The process is the following:
The scope of work is the list of repairs and home improvements that will take place after the loan closes. The scope of work provides a description of repairs and the estimated cost it will take to complete them. It is drafted by a Rehab Specialist using one or more of the following: property inspection, evaluations licensed trade professional, work write-up by a HUD feasibility consultant and other supporting documentation.
Required repairs are the following: code, safety, health and structural. Recommended repairs are optional such as: cosmetic, deferred maintenance, and minor repairs. Required repairs must be addressed by the seller or with funds to be completed by the Member after closing. Not addressing required repairs can make the home unaffordable.
An evaluation by a qualified licensed professional in that trade is required. They are the most qualified to provide a detailed assessment on the cause of the defect, how to remedy it and the cost to correct.
For existing properties (not new construction) Members may add to the Repair List additional elective repairs or home improvements called “Wish List” and include the estimated cost of such items. The Wish List Item must be attached to the property, bring value and be within the Members affordability. These repairs must be approved by HAND and are subject to other criteria, including but not limited to, the Member’s ability to make these repairs without financing.
The requirements to qualify for a Repair Escrow to complete repairs after closing are the following:
The Member needs to research contractors in their local areas using the following: recommendations from friends and family, social media, contractor websites, government approved licensed contractors, and other outreach.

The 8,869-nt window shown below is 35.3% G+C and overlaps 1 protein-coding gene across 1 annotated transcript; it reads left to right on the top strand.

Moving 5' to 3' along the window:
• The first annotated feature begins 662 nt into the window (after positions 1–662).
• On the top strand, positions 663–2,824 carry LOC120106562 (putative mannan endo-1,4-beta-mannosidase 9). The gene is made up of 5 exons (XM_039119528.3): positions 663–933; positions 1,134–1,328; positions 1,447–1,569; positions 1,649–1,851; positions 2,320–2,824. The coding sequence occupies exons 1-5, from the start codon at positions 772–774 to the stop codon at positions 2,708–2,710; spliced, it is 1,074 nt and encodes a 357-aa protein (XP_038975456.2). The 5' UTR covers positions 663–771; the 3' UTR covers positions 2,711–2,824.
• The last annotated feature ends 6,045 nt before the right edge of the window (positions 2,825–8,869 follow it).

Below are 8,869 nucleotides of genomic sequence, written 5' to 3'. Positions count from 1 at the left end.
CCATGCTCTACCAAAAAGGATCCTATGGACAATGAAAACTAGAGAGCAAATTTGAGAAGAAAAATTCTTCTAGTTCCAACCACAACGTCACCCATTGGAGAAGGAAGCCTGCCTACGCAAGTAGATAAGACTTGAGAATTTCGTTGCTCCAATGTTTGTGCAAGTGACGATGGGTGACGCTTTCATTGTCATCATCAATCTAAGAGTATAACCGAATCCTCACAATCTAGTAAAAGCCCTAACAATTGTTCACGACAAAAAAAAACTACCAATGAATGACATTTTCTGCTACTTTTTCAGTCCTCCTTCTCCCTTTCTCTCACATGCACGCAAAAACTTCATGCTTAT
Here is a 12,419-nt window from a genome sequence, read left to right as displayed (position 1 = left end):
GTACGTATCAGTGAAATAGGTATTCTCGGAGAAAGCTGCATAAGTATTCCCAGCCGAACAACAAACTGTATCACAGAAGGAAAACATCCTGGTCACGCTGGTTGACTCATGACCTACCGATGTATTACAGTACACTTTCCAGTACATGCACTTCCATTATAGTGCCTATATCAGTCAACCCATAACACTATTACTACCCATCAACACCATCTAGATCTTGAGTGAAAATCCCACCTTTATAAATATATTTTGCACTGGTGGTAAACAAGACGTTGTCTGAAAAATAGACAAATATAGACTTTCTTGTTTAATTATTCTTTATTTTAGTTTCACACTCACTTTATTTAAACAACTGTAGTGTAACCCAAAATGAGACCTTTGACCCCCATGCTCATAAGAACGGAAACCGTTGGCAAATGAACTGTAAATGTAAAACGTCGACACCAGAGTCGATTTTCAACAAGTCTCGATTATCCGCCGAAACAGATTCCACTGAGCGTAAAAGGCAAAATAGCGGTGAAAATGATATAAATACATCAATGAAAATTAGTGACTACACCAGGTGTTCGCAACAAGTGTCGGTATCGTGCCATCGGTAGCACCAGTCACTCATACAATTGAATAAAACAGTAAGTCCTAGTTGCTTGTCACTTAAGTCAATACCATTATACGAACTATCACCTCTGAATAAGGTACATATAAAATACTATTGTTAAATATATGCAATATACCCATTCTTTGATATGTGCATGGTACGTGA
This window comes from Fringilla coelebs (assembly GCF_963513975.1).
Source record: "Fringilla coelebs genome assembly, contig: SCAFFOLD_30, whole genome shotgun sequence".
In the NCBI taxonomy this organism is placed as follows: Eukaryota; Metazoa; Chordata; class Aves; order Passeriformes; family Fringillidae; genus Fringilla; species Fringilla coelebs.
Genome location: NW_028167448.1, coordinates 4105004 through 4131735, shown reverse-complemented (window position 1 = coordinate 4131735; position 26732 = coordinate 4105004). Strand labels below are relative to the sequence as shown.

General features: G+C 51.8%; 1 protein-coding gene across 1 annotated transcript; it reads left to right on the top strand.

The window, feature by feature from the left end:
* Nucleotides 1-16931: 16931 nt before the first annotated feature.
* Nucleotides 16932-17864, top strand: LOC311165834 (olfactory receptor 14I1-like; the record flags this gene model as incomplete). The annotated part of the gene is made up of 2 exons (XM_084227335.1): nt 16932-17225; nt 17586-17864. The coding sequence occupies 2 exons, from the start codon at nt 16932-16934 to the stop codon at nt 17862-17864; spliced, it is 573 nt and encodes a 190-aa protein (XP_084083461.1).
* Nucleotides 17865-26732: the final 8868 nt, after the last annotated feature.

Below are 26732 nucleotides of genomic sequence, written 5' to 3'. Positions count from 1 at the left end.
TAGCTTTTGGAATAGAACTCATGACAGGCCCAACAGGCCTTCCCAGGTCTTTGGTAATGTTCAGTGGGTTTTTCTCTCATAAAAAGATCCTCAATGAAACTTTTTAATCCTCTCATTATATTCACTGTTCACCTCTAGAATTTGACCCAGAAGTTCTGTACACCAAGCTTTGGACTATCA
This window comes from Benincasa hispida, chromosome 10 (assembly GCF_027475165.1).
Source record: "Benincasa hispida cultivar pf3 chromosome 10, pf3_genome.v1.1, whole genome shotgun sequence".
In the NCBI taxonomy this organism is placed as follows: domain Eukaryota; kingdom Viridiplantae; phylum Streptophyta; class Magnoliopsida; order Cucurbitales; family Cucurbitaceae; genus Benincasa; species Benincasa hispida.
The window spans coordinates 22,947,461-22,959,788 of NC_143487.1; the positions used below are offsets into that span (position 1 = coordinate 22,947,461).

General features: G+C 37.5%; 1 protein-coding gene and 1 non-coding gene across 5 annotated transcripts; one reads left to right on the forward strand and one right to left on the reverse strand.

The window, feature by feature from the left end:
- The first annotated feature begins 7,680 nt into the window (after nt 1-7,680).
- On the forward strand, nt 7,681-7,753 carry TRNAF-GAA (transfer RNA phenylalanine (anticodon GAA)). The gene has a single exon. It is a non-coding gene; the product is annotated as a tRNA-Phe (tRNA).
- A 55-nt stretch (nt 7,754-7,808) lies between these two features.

NACA provides a courtesy list of licensed registered professional contactors recommended by other Members and real estate agents.
The contractor should go to the NACA Vendor contractor portal and enter their company information. The contractor needs to upload the following:
Once the above information has been completed, the contractor needs to contact the HAND Department at 210-319-2978 or email@example.com to complete their registration process.
A contractor can submit a bid by going to the vendor contractor portal and completing the following steps:
A contractor is eligible for payment once the following is complete:
A Repair Escrow are funds to be used for repairs and renovations after the loan is closed. The Repair Escrow can be funded with seller contribution, Member's out of pocket funds, loan financing, and/or grants. The Repair Escrow is held by the lender and managed by NACA's HAND Department working with Member to facilitate the completion of the scope of work repairs.
Many Members purchase new properties. The builder or listing agent needs to notify the NACA Closing Coordinator when the property will be ready for occupancy (Certificate of Occupancy required). At that time an initial appraisal (1004) is ordered, if the report is completed before the property is complete, a final appraisal (1004D) will be ordered. Property inspections are not required for new construction.